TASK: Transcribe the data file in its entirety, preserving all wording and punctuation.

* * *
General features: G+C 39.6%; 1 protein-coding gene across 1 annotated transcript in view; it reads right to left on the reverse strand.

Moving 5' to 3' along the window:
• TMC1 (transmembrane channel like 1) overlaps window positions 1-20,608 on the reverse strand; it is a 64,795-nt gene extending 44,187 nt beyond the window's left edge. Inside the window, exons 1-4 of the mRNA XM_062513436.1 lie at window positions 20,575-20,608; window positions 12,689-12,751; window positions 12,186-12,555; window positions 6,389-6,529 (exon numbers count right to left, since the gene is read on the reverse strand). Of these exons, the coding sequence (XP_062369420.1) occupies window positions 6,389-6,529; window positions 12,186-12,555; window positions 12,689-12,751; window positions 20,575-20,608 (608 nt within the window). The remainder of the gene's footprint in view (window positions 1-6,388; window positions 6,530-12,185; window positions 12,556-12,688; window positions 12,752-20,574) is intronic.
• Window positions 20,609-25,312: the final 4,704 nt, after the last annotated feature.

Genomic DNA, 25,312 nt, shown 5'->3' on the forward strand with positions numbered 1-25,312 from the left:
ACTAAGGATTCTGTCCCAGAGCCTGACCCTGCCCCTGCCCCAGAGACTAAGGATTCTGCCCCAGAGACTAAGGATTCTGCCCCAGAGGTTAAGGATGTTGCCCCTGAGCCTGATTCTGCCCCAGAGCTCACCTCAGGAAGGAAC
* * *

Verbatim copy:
General features: G+C 39.6%; 1 protein-coding gene across 1 annotated transcript in view; it reads right to left on the reverse strand.

Moving 5' to 3' along the window:
• TMC1 (transmembrane channel like 1) overlaps window positions 1-20,608 on the reverse strand; it is a 64,795-nt gene extending 44,187 nt beyond the window's left edge. Inside the window, exons 1-4 of the mRNA XM_062513436.1 lie at window positions 20,575-20,608; window positions 12,689-12,751; window positions 12,186-12,555; window positions 6,389-6,529 (exon numbers count right to left, since the gene is read on the reverse strand). Of these exons, the coding sequence (XP_062369420.1) occupies window positions 6,389-6,529; window positions 12,186-12,555; window positions 12,689-12,751; window positions 20,575-20,608 (608 nt within the window). The remainder of the gene's footprint in view (window positions 1-6,388; window positions 6,530-12,185; window positions 12,556-12,688; window positions 12,752-20,574) is intronic.
• Window positions 20,609-25,312: the final 4,704 nt, after the last annotated feature.

Genomic DNA, 25,312 nt, shown 5'->3' on the forward strand with positions numbered 1-25,312 from the left:
ACTAAGGATTCTGTCCCAGAGCCTGACCCTGCCCCTGCCCCAGAGACTAAGGATTCTGCCCCAGAGACTAAGGATTCTGCCCCAGAGGTTAAGGATGTTGCCCCTGAGCCTGATTCTGCCCCAGAGCTCACCTCAGGAAGGAAC